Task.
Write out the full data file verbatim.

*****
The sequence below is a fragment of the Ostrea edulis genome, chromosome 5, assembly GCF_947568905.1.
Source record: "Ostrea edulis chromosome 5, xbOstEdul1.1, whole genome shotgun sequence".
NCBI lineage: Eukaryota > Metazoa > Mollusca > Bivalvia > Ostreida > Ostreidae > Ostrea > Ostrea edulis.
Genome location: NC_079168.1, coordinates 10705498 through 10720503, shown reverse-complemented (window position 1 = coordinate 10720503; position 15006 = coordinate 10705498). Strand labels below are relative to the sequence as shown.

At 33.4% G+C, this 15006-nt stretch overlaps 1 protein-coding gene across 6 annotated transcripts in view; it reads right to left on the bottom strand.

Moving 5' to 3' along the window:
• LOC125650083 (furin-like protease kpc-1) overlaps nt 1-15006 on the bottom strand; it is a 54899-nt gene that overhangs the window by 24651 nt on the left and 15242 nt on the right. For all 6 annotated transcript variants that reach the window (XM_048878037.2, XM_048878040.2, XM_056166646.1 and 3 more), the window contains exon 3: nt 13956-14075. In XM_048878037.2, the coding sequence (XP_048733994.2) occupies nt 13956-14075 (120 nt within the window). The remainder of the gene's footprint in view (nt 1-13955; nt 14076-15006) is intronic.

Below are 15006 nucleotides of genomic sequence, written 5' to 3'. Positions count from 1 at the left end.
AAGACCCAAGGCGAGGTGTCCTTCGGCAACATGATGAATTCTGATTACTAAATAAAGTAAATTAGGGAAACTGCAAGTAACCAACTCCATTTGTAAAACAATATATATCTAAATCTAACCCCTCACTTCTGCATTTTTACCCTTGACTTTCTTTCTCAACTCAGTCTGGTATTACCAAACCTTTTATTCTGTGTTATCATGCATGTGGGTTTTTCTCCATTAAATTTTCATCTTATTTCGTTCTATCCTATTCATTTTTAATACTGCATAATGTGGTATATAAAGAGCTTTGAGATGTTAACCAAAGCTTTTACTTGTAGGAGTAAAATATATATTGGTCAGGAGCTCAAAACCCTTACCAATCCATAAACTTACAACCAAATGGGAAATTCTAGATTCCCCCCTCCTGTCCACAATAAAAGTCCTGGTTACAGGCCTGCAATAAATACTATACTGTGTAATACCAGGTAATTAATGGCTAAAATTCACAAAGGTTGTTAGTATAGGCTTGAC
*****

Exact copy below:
The sequence below is a fragment of the Ostrea edulis genome, chromosome 5, assembly GCF_947568905.1.
Source record: "Ostrea edulis chromosome 5, xbOstEdul1.1, whole genome shotgun sequence".
NCBI lineage: Eukaryota > Metazoa > Mollusca > Bivalvia > Ostreida > Ostreidae > Ostrea > Ostrea edulis.
Genome location: NC_079168.1, coordinates 10705498 through 10720503, shown reverse-complemented (window position 1 = coordinate 10720503; position 15006 = coordinate 10705498). Strand labels below are relative to the sequence as shown.

At 33.4% G+C, this 15006-nt stretch overlaps 1 protein-coding gene across 6 annotated transcripts in view; it reads right to left on the bottom strand.

Moving 5' to 3' along the window:
• LOC125650083 (furin-like protease kpc-1) overlaps nt 1-15006 on the bottom strand; it is a 54899-nt gene that overhangs the window by 24651 nt on the left and 15242 nt on the right. For all 6 annotated transcript variants that reach the window (XM_048878037.2, XM_048878040.2, XM_056166646.1 and 3 more), the window contains exon 3: nt 13956-14075. In XM_048878037.2, the coding sequence (XP_048733994.2) occupies nt 13956-14075 (120 nt within the window). The remainder of the gene's footprint in view (nt 1-13955; nt 14076-15006) is intronic.

Below are 15006 nucleotides of genomic sequence, written 5' to 3'. Positions count from 1 at the left end.
AAGACCCAAGGCGAGGTGTCCTTCGGCAACATGATGAATTCTGATTACTAAATAAAGTAAATTAGGGAAACTGCAAGTAACCAACTCCATTTGTAAAACAATATATATCTAAATCTAACCCCTCACTTCTGCATTTTTACCCTTGACTTTCTTTCTCAACTCAGTCTGGTATTACCAAACCTTTTATTCTGTGTTATCATGCATGTGGGTTTTTCTCCATTAAATTTTCATCTTATTTCGTTCTATCCTATTCATTTTTAATACTGCATAATGTGGTATATAAAGAGCTTTGAGATGTTAACCAAAGCTTTTACTTGTAGGAGTAAAATATATATTGGTCAGGAGCTCAAAACCCTTACCAATCCATAAACTTACAACCAAATGGGAAATTCTAGATTCCCCCCTCCTGTCCACAATAAAAGTCCTGGTTACAGGCCTGCAATAAATACTATACTGTGTAATACCAGGTAATTAATGGCTAAAATTCACAAAGGTTGTTAGTATAGGCTTGAC